I am a nurse with a wide variety of experiences, and a breadth of expertise. All of these experiences have led me to focus on one primary goal in my career: to ease the suffering of individuals and families with health problems, especially those with chronic and serious illnesses.
My approach to achieving this goal is by influencing the way nurses (and nursing students) think, what they value, and how they practice. One of the most important things for nurses to understand is the patient and family experience. This is unique for everyone, and influenced by many different factors, but understanding what some go through can help us tune into what the person in front of us might be going through, and can prompt us to approach them with compassion. Understanding of the uniqueness of each individual and family can help us approach a new person with questions rather than assumptions.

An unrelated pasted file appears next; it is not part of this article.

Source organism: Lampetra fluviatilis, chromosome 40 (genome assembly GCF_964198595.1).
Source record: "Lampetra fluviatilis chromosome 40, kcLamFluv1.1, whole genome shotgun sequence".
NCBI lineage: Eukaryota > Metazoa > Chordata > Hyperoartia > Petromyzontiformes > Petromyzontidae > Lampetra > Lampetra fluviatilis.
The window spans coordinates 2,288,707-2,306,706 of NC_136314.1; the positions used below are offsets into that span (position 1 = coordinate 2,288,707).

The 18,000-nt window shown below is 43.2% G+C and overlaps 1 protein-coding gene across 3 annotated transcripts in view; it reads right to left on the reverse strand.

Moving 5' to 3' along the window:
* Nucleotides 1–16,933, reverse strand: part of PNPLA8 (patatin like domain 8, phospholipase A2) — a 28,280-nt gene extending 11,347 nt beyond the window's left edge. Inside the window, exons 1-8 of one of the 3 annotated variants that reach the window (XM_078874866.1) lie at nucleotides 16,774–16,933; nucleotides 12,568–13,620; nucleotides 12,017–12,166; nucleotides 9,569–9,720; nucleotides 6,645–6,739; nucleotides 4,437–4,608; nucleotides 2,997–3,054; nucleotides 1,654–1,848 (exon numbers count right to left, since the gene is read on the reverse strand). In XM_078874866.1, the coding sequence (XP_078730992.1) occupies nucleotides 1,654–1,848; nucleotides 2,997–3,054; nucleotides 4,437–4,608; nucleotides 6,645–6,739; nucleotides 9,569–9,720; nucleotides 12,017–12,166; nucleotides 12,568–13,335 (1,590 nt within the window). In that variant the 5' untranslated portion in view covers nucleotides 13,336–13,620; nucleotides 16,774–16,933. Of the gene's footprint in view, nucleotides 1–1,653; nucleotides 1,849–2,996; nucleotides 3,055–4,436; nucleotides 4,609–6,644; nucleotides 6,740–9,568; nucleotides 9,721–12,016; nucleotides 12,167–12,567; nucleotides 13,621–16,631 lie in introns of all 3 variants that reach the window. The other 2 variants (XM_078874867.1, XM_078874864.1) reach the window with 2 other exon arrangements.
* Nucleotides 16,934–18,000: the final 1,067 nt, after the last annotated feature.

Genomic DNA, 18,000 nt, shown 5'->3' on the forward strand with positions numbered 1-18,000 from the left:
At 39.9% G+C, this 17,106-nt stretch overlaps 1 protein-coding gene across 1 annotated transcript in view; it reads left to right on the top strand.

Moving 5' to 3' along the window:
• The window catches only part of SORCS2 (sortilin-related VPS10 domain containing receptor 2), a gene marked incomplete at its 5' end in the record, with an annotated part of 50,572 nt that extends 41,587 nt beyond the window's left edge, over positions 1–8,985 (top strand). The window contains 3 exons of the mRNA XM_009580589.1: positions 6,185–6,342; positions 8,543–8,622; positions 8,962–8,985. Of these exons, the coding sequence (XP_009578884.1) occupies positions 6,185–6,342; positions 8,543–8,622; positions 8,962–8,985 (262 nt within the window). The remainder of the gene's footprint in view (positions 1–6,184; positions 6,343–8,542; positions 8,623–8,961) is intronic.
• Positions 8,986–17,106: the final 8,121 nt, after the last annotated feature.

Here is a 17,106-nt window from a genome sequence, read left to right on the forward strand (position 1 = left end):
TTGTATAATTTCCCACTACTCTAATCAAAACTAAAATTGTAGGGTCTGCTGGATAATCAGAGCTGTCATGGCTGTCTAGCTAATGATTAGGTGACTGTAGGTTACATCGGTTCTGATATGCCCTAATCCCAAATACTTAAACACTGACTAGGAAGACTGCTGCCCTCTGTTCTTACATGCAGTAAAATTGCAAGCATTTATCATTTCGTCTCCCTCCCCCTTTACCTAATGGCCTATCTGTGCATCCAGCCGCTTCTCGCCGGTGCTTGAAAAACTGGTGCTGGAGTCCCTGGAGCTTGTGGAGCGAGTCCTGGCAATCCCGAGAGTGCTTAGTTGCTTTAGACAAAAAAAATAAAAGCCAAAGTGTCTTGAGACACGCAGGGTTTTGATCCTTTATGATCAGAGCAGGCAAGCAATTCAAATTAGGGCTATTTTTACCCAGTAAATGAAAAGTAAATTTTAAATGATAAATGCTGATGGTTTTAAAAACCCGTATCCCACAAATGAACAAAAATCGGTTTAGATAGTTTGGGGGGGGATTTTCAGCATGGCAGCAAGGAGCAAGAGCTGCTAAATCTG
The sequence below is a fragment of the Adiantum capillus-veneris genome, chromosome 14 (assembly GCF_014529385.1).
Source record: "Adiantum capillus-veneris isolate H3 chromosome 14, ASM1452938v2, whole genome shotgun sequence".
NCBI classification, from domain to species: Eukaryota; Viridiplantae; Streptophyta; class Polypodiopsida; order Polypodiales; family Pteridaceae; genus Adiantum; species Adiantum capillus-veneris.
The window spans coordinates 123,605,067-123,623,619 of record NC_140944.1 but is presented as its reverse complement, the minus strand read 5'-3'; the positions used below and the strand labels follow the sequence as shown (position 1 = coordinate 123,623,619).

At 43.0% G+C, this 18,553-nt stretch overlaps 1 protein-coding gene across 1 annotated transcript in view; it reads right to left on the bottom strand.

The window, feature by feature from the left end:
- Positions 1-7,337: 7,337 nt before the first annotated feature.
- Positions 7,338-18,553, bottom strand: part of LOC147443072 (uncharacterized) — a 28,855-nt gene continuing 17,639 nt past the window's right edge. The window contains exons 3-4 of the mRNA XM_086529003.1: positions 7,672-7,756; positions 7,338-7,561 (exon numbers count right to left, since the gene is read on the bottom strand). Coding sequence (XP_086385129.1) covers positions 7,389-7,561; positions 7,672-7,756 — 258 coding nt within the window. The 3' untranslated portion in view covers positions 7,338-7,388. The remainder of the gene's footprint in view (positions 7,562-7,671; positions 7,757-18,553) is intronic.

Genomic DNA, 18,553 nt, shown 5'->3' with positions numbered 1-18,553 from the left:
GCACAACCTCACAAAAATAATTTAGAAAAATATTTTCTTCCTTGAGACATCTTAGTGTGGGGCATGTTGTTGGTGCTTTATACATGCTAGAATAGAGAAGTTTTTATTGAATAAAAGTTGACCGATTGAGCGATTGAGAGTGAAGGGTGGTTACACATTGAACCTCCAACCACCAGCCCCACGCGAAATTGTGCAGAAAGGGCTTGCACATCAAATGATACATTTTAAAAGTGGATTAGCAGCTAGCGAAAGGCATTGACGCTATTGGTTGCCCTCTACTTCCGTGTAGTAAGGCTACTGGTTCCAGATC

My scholarly work has focused on integrating palliative care philosophies and practices into nursing as well as the use of social media to facilitate professional collaboration in promoting integrated and specialist palliative care for individuals with heart failure. My family life and work have frequently intersected, which have given me a unique appreciation for the realities of living with heart failure and serious illnesses. I believe that the most effective interventions are evidence based and individualized considering the values, preferences and resources, and I try to bring that perspective into my teaching, writing and research. Recent research projects have examined factors that impact the care of patients with implantable cardioverter defibrillators and undergraduate nursing students’ perceptions of teaching learning strategies. My recent publications have included chapters on palliative care in heart failure in several textbooks and bimonthly column for RNs about palliative and end-of-life care issues in Nursing 2014.